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What China’s New Missile Test Means

Beijing has played its latest test off as a space mission, but a more dangerous competition is being launched.

By , the newsletter writer at Foreign Policy.
A Long March rocket carries the Shenzhou 12 to orbit.
A Long March rocket, reportedly used in an August missile test, carries the Shenzhou 12 spacecraft and a crew of three astronauts to orbit on June 17. GREG BAKER/AFP

Here is today’s Foreign Policy brief: China denies hypersonic orbital missile test, Zalmay Khalilzad resigns as U.S. Afghan envoy, and U.S. Secretary of State Antony Blinken visits Ecuador.

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China Denies Testing New Missile

Here is today’s Foreign Policy brief: China denies hypersonic orbital missile test, Zalmay Khalilzad resigns as U.S. Afghan envoy, and U.S. Secretary of State Antony Blinken visits Ecuador.

If you would like to receive Morning Brief in your inbox every weekday, please sign up here.


China Denies Testing New Missile

China has rejected a report from the Financial Times that described the test launch of a nuclear-capable hypersonic missile that entered orbit before reaching its final destination.

The missile technology, more accurately known as a fractional orbital bombardment system, marks the latest advance in China’s weaponry as Russia and the United States both pursue faster and stealthier weapons systems.

In denying the launch on Monday, China’s foreign ministry said a “space vehicle,” not a missile, was tested. That explanation may only amount to semantics as the August launch reportedly involved the deployment of what’s known as a glide vehicle, which cruises down from space after launch to hit its target.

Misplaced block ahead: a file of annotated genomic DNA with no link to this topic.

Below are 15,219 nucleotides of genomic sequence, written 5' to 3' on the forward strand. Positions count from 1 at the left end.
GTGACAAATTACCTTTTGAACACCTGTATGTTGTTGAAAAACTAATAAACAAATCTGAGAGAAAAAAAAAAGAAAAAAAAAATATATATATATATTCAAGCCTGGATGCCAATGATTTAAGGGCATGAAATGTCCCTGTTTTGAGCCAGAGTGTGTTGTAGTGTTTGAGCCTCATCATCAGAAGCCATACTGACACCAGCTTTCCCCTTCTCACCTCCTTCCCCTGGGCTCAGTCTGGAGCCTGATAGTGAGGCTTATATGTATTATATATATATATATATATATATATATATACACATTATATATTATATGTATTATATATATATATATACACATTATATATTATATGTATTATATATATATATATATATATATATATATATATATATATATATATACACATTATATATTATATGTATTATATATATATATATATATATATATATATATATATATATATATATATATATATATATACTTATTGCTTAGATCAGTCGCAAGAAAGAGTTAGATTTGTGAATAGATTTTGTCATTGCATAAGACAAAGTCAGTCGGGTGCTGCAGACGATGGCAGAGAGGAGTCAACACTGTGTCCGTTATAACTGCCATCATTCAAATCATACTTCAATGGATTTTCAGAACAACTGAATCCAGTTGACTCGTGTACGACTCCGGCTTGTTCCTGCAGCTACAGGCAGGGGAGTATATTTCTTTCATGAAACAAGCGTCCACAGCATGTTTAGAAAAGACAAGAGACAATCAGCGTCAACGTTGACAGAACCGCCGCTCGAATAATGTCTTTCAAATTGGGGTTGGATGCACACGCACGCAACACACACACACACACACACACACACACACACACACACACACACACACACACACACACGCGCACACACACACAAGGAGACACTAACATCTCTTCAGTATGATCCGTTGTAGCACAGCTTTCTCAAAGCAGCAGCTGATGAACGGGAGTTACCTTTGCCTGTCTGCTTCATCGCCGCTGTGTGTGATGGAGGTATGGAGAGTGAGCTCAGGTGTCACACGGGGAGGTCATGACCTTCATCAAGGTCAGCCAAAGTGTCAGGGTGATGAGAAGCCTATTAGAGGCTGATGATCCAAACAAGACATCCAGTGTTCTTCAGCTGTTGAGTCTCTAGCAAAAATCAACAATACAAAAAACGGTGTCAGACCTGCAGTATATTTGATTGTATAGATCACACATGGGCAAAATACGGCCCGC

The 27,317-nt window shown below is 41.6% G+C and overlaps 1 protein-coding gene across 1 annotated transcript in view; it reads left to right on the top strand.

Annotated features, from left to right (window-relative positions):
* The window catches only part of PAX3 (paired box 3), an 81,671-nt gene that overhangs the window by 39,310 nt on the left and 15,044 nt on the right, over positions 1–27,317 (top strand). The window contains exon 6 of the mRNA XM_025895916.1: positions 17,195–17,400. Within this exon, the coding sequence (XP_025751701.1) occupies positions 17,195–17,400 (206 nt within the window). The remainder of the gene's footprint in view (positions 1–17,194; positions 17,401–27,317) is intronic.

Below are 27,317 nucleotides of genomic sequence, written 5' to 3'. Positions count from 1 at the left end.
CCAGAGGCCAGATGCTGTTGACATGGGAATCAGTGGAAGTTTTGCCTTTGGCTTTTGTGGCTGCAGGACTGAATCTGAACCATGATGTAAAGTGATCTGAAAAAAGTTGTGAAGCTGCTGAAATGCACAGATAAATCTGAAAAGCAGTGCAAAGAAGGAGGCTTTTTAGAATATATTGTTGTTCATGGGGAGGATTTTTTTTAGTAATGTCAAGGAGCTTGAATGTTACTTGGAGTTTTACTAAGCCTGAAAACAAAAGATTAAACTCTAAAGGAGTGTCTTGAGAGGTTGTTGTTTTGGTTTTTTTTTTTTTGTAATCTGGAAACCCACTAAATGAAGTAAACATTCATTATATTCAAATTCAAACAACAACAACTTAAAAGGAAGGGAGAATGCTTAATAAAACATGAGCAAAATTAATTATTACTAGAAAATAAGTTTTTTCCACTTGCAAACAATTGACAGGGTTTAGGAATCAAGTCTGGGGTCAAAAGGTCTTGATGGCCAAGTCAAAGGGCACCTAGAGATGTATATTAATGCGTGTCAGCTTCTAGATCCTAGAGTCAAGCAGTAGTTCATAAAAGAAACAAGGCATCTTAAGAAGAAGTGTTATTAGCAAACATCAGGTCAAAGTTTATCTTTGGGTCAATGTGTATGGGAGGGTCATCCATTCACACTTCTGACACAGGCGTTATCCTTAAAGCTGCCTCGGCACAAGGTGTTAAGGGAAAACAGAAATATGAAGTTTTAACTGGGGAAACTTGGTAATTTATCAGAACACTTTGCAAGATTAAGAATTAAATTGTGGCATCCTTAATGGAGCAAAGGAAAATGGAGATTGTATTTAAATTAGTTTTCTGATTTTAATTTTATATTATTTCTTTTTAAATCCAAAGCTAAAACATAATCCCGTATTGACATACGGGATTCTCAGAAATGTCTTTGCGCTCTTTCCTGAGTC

The development has already led to a response from China hawks in Congress, with Republican Rep. Mike Gallagher calling for U.S. divestment from China in the areas where military and civil technology overlap to slow China’s progress.

So why are China and Russia pursuing this technology? To make sure the logic of nuclear deterrence holds, East Asia Nonproliferation Program director Jeffrey Lewis summed up in Foreign Policy on Monday: “If the Americans hit us with everything they have, how many of our nuclear weapons will survive to retaliate? How many of those will get through U.S. missile defenses? That’s it.”

Lewis continues: “If the answer for the foreseeable future is enough, then great. But if it’s not, then Moscow and Beijing have to do something about that.”

Before its capabilities pack a real punch, Beijing’s military planners must first work on accuracy. The glide vehicle is reported to have missed its target by more than 20 miles. That’s still far ahead of the United States, whose Air-Launched Rapid Response Weapon, another type of glide vehicle, failed two separate flight tests over the summer.

Even without the development of advanced new missiles designed to evade U.S. defenses, some existing ones are already capable of getting through. In test scenarios of its long-range missile defense system, U.S. forces have successfully intercepted 12 out of 19 ballistic missile attempts since 1999.

That spotty hit rate has likely spurred the development of a new “next-generation” interceptor, set to debut on U.S. shores in 2027 or 2028 at a total cost of nearly $18 billion. A U.S. satellite network to monitor missile launches is expected to be up and running by 2025.